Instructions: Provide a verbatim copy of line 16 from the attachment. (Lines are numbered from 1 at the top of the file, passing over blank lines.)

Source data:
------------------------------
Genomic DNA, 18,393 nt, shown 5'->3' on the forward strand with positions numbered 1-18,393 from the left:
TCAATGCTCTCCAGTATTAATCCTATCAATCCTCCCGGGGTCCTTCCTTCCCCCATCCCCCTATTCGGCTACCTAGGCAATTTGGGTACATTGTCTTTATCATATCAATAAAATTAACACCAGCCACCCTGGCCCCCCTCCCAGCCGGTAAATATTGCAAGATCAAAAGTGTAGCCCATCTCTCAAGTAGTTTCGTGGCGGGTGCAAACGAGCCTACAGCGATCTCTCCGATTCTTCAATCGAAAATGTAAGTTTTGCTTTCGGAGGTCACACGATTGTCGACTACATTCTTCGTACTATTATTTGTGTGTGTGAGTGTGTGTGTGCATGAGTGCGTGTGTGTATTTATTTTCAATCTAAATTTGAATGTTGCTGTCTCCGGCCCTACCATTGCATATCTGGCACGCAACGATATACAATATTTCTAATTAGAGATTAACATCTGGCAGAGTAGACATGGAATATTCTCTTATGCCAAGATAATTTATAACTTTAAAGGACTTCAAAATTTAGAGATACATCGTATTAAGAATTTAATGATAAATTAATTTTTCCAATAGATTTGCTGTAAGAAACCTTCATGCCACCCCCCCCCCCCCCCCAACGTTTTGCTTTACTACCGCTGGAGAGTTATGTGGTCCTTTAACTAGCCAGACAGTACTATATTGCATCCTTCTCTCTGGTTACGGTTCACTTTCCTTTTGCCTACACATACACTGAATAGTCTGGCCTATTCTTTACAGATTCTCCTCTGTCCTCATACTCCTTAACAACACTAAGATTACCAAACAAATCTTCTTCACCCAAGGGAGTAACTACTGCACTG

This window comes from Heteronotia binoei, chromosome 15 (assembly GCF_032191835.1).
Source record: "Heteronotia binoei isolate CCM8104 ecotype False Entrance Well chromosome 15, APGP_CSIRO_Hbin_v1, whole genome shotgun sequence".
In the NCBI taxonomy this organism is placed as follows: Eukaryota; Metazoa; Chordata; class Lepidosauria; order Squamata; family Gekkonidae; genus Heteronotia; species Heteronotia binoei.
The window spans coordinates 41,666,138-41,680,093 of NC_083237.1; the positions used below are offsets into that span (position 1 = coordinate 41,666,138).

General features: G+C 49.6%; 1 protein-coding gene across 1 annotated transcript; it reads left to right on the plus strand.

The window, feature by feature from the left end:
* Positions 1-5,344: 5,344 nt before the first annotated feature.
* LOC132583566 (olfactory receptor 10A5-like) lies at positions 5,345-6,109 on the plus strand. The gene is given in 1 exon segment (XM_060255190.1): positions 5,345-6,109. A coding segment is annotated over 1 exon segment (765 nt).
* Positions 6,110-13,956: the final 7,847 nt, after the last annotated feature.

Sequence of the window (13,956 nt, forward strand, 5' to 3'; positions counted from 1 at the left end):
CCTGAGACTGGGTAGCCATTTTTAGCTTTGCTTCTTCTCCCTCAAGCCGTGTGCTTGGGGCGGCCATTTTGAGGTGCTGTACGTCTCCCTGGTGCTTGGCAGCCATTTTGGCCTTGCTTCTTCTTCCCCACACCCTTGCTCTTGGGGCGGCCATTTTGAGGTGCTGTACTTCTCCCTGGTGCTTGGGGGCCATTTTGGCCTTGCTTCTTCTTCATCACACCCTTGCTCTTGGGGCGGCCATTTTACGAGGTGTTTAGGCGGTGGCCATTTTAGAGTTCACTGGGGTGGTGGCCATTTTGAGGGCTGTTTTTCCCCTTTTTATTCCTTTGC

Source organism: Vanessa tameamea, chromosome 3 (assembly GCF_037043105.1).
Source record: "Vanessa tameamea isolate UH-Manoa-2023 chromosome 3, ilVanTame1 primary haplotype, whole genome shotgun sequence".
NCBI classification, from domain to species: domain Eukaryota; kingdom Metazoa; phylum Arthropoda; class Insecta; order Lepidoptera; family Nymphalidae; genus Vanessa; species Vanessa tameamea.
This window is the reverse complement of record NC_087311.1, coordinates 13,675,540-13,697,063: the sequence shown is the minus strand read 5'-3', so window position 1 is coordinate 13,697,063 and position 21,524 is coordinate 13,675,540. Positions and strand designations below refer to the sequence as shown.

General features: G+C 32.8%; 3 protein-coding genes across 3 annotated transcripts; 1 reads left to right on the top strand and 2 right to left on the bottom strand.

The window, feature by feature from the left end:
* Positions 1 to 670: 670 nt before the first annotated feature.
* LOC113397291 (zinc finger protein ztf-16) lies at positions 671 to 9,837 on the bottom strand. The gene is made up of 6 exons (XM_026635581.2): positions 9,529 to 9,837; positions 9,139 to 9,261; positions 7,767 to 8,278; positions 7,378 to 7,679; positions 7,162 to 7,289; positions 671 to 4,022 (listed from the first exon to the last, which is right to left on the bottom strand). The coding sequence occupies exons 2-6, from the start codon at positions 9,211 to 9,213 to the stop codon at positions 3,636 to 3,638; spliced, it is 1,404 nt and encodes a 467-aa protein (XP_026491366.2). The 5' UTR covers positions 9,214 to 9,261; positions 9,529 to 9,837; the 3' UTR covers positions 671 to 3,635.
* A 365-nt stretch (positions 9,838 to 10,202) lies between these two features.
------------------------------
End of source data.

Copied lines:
NCBI classification, from domain to species: domain Eukaryota; kingdom Metazoa; phylum Arthropoda; class Insecta; order Lepidoptera; family Nymphalidae; genus Vanessa; species Vanessa tameamea.